I am writing this on Friday, 1st May. April has been unforgettable in so many ways – in ‘lockdown’ for the past 5 weeks and infection rate with coronavirus still very high worldwide.
No direct medical drug is proven yet. Of course, the known anti-viral (including AIDS) drugs are being assessed. Also, plaquenil – known and praised by those of us in the lupus community, was assessed in a number of trials, but so far without significant anti-covid properties.
Another approach is to attack the very inflammatory nature of the infection (for example, the level of ferritin in the blood stream). Professor Chris Edwards, part of our lupus team, has produced an excellent review of the topic for our international journal LUPUS.
Very sad news. The death was announced in April of Lynn Faulds-Wood. Lynn became known for her TV series ‘Watchdog’. She became a household name and later took up the issue of bowel cancer and the delay in diagnosis many suffered.
For the past 20 years or so, Lynn became a wonderful supporter of our efforts initially to raise awareness of lupus, and in more recent years, to improve awareness of the diagnosis and treatment of Hughes Syndrome. She was tireless in her efforts, despite suffering medical setbacks along the way.
I last saw Lynn a few months ago, when she was a speaker at our annual Patients’ Meeting on “The Big Three” – Hughes Syndrome, Lupus and Sjogren’s. A star – and a warm and very dear friend.
Hughes Syndrome can have a number of clinical presentations, ranging from a small (venous) blood clot, through to life-threatening (arterial) stroke or heart attack. And, in some, the positive blood tests for Hughes Syndrome, collectively known as “aPL” (antiphospholipid syndrome) can remain positive in the absence of a clotting history.
Patient of the Month
Mrs A.C., aged 19, was booked infor her first pregnancy. She was healthy, and at her booking-in, no alarms were raised. Sadly, she miscarried.
A year later, a second pregnancy, and apart from the previous miscarriage, no new alarms were raised. But this unfortunately also ended in miscarriage.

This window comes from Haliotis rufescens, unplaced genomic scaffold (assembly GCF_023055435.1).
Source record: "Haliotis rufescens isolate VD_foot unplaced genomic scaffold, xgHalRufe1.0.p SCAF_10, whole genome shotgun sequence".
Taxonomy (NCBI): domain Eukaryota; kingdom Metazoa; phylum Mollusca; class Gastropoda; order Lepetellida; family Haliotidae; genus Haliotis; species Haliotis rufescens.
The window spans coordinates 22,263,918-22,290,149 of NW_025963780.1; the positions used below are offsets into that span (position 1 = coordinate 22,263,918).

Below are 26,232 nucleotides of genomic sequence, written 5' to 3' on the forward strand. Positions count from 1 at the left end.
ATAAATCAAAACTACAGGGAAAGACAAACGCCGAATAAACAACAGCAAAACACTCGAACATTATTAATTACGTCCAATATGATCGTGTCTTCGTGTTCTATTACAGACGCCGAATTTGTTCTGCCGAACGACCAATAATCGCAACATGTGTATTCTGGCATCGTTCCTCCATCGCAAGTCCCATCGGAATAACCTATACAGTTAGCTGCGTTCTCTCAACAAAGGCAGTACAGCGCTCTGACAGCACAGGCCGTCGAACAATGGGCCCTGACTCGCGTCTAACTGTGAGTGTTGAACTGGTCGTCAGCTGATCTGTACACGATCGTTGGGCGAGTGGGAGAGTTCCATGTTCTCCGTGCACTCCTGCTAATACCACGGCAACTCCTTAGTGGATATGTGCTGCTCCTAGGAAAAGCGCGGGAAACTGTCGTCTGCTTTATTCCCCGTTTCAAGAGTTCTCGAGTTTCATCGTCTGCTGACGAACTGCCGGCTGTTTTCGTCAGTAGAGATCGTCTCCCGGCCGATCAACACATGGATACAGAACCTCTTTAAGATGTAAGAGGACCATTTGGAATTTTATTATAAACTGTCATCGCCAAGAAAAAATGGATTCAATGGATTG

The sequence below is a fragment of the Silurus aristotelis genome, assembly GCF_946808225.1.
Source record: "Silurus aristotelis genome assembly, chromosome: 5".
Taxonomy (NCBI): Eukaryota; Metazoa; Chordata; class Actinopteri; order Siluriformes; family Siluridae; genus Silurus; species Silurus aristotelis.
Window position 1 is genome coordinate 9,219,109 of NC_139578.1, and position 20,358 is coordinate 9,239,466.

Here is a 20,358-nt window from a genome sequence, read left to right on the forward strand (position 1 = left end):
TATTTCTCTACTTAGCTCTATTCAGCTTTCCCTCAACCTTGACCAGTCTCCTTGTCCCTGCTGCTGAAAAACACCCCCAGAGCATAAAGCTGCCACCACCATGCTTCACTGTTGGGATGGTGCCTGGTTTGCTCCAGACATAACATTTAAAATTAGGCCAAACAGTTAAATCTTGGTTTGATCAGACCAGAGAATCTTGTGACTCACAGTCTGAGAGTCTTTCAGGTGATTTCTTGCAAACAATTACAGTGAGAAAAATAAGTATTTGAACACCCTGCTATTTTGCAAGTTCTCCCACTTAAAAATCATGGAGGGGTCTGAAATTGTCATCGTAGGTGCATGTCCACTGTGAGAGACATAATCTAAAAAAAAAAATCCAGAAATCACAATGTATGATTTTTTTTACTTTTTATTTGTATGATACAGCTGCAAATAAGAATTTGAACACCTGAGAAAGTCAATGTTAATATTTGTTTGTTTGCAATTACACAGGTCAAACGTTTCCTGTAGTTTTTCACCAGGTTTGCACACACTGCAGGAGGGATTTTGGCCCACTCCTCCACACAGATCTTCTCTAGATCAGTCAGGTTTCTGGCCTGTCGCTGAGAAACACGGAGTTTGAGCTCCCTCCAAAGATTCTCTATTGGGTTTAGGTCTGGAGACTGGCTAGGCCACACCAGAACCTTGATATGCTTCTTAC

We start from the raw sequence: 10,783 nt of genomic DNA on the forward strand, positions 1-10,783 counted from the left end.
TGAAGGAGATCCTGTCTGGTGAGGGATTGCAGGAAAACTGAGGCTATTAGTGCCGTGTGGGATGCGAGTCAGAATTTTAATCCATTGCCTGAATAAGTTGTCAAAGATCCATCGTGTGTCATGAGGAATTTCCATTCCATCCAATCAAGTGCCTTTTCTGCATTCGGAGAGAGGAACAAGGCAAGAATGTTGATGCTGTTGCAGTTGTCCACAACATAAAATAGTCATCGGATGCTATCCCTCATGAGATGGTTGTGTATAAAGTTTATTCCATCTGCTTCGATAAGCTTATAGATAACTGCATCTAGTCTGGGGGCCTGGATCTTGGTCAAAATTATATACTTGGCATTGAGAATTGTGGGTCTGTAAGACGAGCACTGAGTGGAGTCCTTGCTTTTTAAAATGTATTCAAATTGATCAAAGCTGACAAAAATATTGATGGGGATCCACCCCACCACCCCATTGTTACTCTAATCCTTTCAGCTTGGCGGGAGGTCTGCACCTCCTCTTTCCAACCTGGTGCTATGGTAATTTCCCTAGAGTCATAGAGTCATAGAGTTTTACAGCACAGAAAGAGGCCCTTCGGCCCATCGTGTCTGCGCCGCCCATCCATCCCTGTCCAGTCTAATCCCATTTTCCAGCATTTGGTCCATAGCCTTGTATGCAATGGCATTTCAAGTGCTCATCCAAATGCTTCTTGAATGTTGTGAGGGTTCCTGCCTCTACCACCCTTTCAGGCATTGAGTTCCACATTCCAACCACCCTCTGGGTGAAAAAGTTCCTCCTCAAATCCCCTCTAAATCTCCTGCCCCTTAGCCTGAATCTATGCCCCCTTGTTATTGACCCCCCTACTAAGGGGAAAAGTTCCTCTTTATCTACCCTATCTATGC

Mrs A.C. and her husband discussed a possible further pregnancy, but on this occasion, did their own homework. Did the fact that Mrs A.C. has a family history of lupus make any difference?
A sister with lupus, mother and aunt with Hashimotos thyroid disease. Mrs A.C. found that there could be a link. Hughes Syndrome – a clotting disorder could also be seen in families with so-called autoimmune diseases – including a risk of repeated miscarriages.
Could this be tested for?
The obstetrician agreed to the blood test. Strongly positive (aPL). In fact, all 3 positive.
Mrs A.C. and her husband elected for a third try, but this time, on aspirin.
Success – a healthy baby. But one cloud on the horizon – what about the positive aPL tests? Mrs A.C. was well. A proud mother.
The aspirin almost certainly contributed to the successful pregnancy. But does Mrs A.C. need further treatment – even aspirin – or even counselling.
And here lies the problem. Logic says yes – there is a clear link between aPL and thrombosis risk. And, indeed, many women suffering, say, a stroke or even a DVT 20 years later, may not necessarily link the history of recurrent miscarriages 20 years earlier.
My own opinion is yes – with a past pregnancy history of repeated spontaneous abortions and strongly positive antibody tests, I would be for taking daily junior aspirin.
The jury is split on this. A number of researchers have attempted to clarify this problem. One group in Italy (Prof Pengo and colleagues) have focussed on the risk of different types of thrombosis – e.g., arterial (stroke) versus venous. And at one level, the results have been helpful. Those with all three aPL tests (aCL, LA and anti-Beta GP1) – “triple positive” have a higher risk of artery clots than those with only 1 or even 2 of the tests.
My own view after nearly 40 years of treating Hughes Syndrome is that this can be a devastating disease. I would err on the side of treatment here rather than conservatism.
But wouldn’t it be better if future research and clinical observation could provide a more robust basis for these decisions.
Professor Graham R V Hughes MD FRCP
London Lupus Centre
London Bridge Hospital